Planning for next month’s coronation of King Charles III, the first for a British monarch in 70 years, is being met with subdued enthusiasm in Canada, the Commonwealth’s largest country by area. While some Canadians are eagerly awaiting the pageantry-filled spectacle steeped in centuries of history, most of their compatriots say they have little interest in the event and don’t want Charles as their king. But Canada is unlikely to cast off the monarchy and become a republic any time soon.
“The monarchy is hard-wired into the Canadian constitution and just because most Canadians have little interest in it does not mean that the monarchy is on its death-bed,” said Cape Breton University professor David Johnson, an expert on Canadian politics and constitutional matters, in an email exchange with VOA. Many Canadians, like their American neighbors, are fascinated by not only the pageantry but also the tabloid-worthy drama that surrounds the royal family. But unlike the United States, which threw off royal rule in 1776, Canada still recognizes the king or queen of England as its head of state.
While the inhabitants of Windsor Castle have no role in day-to-day governance in Canada, the monarchy is embedded in its institutions, with the face of the ruling monarch adorning its currency. The monarch’s representative, known as the governor general, presides over the annual opening of Parliament, and lieutenant governors perform similar ceremonial duties in each of the 10 provinces. But Canadians are increasingly seeing that legacy of colonial rule as an outdated relic, a change in attitude that has been brought to the fore by the death of Queen Elizabeth II and the imminent coronation of Charles.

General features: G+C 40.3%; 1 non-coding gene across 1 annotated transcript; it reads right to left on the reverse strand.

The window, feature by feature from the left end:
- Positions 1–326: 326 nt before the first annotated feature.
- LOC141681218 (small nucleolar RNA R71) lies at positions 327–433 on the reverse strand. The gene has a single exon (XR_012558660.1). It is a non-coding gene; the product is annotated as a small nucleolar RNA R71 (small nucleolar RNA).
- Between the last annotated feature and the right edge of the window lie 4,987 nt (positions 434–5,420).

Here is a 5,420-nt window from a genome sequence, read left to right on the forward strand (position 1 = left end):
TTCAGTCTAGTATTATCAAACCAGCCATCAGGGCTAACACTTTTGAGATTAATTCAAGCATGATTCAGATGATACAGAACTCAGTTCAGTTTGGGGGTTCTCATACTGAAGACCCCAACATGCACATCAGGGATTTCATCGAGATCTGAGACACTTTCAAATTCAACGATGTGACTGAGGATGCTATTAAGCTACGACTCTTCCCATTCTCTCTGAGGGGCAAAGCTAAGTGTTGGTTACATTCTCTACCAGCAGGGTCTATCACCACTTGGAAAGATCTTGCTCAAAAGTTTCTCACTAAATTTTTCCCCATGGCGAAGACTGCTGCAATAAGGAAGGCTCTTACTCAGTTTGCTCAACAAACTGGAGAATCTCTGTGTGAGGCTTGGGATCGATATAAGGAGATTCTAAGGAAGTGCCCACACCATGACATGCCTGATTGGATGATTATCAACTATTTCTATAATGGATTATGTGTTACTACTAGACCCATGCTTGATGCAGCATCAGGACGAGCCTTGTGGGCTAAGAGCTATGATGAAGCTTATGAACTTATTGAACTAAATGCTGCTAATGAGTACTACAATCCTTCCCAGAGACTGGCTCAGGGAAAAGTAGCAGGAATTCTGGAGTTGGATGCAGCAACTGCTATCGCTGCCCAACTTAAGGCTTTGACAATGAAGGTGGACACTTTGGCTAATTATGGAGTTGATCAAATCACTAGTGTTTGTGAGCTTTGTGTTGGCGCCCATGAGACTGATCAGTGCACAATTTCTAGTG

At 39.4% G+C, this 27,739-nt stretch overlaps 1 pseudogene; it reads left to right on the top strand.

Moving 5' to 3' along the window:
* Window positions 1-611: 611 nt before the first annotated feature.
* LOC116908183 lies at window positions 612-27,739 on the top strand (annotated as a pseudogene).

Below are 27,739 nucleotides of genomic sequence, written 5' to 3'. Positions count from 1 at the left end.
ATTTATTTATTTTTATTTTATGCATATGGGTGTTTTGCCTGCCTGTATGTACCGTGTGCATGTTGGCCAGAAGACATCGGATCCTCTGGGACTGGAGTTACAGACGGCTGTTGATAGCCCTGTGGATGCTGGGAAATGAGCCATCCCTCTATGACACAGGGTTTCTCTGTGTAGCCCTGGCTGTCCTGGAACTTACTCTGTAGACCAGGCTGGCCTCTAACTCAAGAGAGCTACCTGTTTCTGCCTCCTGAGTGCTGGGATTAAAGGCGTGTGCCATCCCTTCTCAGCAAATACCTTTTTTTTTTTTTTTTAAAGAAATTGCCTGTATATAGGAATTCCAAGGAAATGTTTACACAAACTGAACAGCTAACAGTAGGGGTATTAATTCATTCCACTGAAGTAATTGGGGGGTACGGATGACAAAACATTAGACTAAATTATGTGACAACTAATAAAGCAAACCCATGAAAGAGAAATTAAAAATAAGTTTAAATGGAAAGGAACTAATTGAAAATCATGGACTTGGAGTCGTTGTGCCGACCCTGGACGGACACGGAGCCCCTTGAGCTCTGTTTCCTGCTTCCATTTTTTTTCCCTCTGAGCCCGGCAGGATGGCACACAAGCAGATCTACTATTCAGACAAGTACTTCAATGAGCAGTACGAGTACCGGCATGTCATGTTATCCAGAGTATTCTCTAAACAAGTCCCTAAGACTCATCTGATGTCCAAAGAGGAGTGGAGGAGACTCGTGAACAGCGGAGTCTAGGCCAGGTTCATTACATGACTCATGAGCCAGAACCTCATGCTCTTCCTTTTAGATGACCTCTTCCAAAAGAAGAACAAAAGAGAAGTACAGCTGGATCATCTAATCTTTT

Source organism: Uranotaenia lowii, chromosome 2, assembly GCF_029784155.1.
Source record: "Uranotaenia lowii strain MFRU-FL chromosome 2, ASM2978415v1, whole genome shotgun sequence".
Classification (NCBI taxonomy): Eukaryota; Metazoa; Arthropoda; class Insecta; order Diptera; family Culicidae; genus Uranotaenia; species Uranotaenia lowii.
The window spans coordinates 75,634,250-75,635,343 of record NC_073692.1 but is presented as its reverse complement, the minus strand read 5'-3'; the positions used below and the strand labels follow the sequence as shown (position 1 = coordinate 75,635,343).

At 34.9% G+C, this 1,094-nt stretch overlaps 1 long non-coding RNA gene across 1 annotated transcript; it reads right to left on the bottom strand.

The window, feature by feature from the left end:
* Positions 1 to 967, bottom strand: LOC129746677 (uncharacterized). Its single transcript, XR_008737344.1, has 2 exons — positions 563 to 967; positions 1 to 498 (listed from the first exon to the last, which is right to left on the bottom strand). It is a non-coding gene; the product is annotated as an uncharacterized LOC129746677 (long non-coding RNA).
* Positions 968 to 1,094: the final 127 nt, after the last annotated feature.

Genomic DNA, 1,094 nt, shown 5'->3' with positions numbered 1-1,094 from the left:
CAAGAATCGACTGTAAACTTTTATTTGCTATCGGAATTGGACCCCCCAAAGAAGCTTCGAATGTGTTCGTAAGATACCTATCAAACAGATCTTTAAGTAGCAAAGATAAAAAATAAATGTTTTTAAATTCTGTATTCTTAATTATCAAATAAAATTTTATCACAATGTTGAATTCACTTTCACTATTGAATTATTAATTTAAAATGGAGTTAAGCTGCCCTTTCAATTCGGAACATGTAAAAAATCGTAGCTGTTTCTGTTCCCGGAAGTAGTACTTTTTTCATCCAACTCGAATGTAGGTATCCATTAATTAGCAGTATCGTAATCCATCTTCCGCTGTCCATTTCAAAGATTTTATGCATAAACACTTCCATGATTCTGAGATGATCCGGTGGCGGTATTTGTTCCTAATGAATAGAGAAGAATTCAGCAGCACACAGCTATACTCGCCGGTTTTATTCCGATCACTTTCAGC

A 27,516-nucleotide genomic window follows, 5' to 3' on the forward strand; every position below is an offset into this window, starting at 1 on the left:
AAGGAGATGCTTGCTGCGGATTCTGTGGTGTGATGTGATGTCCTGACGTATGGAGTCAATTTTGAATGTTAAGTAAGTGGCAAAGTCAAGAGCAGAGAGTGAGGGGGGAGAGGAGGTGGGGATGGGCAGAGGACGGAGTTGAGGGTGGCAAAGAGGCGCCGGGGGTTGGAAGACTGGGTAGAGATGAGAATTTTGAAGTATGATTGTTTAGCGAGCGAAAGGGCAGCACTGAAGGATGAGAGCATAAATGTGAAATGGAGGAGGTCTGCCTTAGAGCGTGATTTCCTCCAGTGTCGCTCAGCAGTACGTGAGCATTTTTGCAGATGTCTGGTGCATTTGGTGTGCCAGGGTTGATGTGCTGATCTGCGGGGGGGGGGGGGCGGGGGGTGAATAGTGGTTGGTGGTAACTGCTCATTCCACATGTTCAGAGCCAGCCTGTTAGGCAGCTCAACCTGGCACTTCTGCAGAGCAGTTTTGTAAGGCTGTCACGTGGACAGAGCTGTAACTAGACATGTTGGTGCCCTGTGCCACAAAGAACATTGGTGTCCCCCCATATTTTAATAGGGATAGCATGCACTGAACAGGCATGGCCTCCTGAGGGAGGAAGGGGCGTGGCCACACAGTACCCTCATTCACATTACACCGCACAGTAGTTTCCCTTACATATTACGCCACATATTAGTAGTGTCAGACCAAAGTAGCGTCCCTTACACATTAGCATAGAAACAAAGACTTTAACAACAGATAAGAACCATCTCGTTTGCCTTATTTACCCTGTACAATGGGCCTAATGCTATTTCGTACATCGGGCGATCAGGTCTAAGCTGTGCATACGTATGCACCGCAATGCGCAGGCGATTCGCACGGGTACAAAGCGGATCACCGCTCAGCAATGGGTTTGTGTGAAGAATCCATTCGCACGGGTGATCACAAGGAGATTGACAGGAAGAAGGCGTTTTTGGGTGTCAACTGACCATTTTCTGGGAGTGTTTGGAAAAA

“It’s not surprising that recent polling on this shows the vast majority of Canadians to be uninterested in the coronation, the king, and the institution of the monarchy in Canada,” Johnson said. He cited a Research Co. poll conducted in early March that showed only 19% of survey respondents wanted to see Charles remain as Canada’s head of state. Several other polls have produced similar findings.
“Some 44% of respondents wish to see an elected head of state in this country,” Johnson wrote. “I am in no way surprised by any of these numbers,” said Johnson. “Only some one-third of Canadians generally express views supportive of the monarchy in Canada (and I am one of them) while the majority show little interest in it, and are perplexed as to why the head of the Windsor family in the U.K. is our head of state.”
Among those with little interest in the monarchy are the residents of predominantly French-speaking Quebec, who feel more affinity with France than with Britain, and the more than 8 million Canadian residents — accounting for almost a quarter of the total population — who came to Canada as immigrants. One of the most outspoken proponents for cutting ties with the monarchy is Tom Freda, director of the advocacy group Citizens for a Canadian Republic, who sees the coronation as an opportunity to advance his cause.